Linda Peck

Fri, Jul 6, 2012 : 11:48 p.m.

When you actually consider what Liberty Plaza is, it is almost all concrete MjC. There is very little green about it. And it is a miniscule park.

Lynn Glazewski

Fri, Jul 6, 2012 : 8:46 p.m.

A park is a nice idea in theory, but please don't compare Ann Arbor to cities like Boston, New York, or Chicago with EFFECTIVE public transportation. People don't drive to parks in NY or Boston, they take the train and pop out within a short walking distance to the park. No one will take the AA Transit to downtown if they own a car - I tried to take a bus to work at UMHS, and on a weekday, it only stops at my stop every half an hour, and the last one leaves the hospital at 6:14P, so if I get caught working late, I am out of luck. To be a true gathering place, the buses would have tro run shuttles every weekend, as they do during the Art Fair, from free surface lots like Fuller Mitchell to get people to the park. No one is going to come spend an inexpensive afternoon at the park if they have to pay $4 to park underneath it.....just sayin....


Sat, Jul 7, 2012 : midnight

Hmm. There's that white elephant of a brand new parking space underneath this potential park. Those who don't live on a bus line can drive and park right by the activities or horror - park 2 blocks south/west and part in the Fourth/William structure.


Fri, Jul 6, 2012 : 9:35 p.m.

I agree with tmil -- AATA is not perfect, but because it has an extensive, pretty reliable network and schedule, I was able to live car-free in A2 for 9 years (now I live in Chelsea and take the A2 Express bus into work at U-M -- also a great option).


Fri, Jul 6, 2012 : 9:27 p.m.

AA Transit may not be perfect by any means and cannot be compared to the cities you listed, but it is better than probably any other city in Michigan. You comment about not taking the bus downtown if they have a car is not true. I used to take the bus to work everyday at UMHS and I had a car. Yes the bus only came by my house every 30 minutes, but I just had to plan accordingly. I no longer have a car, but I still take the bus to work or I ride my bike downtown.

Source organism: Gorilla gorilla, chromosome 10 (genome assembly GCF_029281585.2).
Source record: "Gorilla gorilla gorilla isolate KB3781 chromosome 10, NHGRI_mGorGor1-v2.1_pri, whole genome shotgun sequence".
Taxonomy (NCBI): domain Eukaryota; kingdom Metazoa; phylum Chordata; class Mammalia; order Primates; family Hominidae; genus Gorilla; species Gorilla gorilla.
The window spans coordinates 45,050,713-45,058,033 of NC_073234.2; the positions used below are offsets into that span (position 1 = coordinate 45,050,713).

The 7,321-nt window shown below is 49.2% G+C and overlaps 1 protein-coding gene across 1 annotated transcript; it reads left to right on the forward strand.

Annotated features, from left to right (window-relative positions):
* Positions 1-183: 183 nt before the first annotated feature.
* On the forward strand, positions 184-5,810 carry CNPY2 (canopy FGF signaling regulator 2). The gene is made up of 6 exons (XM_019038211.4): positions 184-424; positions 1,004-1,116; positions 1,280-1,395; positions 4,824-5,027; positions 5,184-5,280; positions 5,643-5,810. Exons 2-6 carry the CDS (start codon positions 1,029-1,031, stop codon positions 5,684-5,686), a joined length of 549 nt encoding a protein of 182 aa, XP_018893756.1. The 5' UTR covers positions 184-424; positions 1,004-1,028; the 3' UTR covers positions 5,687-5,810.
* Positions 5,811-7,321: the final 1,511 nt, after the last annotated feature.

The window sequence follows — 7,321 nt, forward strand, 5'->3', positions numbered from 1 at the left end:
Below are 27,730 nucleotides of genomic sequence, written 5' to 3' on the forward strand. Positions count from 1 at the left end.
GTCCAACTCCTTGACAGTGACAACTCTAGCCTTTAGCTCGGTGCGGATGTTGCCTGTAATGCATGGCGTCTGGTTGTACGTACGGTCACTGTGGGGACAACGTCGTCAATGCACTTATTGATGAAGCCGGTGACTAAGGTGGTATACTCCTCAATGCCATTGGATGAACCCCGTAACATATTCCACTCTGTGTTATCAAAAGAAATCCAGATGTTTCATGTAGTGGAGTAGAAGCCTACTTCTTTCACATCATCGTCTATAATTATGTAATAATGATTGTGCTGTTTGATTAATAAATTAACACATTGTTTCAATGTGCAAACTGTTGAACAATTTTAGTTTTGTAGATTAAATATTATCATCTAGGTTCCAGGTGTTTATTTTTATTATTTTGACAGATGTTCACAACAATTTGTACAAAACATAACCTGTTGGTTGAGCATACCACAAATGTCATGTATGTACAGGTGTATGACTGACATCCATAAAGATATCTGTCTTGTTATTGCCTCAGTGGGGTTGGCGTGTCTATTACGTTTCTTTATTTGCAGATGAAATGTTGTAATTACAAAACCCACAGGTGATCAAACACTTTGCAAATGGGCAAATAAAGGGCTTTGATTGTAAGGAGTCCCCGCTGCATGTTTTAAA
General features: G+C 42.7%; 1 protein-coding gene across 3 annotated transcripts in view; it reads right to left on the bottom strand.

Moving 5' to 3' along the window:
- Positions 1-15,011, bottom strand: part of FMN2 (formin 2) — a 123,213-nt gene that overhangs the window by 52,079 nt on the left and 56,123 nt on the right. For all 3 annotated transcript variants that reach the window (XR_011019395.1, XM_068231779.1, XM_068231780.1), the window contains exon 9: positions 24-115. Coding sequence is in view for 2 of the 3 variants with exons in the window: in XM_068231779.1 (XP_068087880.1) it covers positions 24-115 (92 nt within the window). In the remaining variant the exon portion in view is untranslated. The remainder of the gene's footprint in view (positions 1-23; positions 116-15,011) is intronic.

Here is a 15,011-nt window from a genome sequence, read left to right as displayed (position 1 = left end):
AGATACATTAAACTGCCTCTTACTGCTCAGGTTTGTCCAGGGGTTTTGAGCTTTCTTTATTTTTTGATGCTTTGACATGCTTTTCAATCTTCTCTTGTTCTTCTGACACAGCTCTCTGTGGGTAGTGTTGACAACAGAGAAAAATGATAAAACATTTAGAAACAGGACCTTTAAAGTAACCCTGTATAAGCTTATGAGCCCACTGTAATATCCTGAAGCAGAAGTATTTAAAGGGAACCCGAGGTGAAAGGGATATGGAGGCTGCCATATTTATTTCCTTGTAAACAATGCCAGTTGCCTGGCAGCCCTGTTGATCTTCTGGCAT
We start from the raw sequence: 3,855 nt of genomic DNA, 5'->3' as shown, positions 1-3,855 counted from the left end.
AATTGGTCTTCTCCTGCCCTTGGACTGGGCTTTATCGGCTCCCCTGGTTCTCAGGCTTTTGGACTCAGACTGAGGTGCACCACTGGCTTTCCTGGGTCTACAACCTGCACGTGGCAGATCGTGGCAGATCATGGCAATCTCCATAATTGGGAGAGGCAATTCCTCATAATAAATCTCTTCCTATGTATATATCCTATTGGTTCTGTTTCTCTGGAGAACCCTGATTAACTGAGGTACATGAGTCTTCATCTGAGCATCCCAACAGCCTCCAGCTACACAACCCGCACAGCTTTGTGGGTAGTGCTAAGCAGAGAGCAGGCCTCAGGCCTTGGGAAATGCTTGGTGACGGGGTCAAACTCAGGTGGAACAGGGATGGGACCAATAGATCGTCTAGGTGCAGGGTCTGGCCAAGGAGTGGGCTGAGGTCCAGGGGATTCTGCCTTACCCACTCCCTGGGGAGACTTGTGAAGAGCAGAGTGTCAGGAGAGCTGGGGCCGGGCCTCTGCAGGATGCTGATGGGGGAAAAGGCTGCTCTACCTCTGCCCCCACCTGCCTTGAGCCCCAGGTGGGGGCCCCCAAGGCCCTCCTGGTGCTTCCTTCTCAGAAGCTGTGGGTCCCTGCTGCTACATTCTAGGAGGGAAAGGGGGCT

Fri, Jul 6, 2012 : 9:24 p.m.

I don't think people would come to the park JUST to come to the park, unless there was a special event going on. They may be going out to dinner and want a place to chat under the moonlight afterwards. Or wait for kids renewing library books, meet a friend coming in on the bus, study, etc. It would be such a bonus for A2 :-)


Fri, Jul 6, 2012 : 8:24 p.m.

Green space downtown does not generate tax revenue. It would also be a possible location for CTN II. Would the AA tax payers and voters like this? Probably not.

Linda Peck

Fri, Jul 6, 2012 : 8:19 p.m.

This is a wonderful concept and one that I prefer for this space. We need a place to refresh in the midst of fairly intense concrete in our town. Think of the boon to the Air Fair crowd if they had a place to just SIT DOWN for heaven sake. On the grass would be good!! This would make the fair, for one, more palatable. Better for business when we can stay a little longer to shop and have lunch, given a little green break.


Fri, Jul 6, 2012 : 9:20 p.m.

Linda -- Yes! I've thought the same thing, especially during Art Fair -- a nice place to just sit down and rest, read, or meet a friend. This part of downtown really does not have anyplace "un-concrete", away from traffic, to sit down. Sometimes you just need to get off the sidewalk and away from cars whizzing by.

Will Hathaway

Fri, Jul 6, 2012 : 7:41 p.m.

The official name for our non-profit organization is the Library Green Conservancy. Our next meeting is actually at 2:00 p.m. this Sunday, July 8. The location is 310 South Ashley Street. We hope that folks will join us for a fun, family-oriented event on top of the new Library Lot (aka "Library Lane") parking structure. In addition to "visioning" activities, we'll have live music under a shade canopy. We also plan to have a "misting" station to help people stay cool. Bring a picnic and add your ideas for how a public open space could exist above the underground "car park."


Fri, Jul 6, 2012 : 7:17 p.m.

I haven't so far heard a single idea for that above-ground space that is better than a park.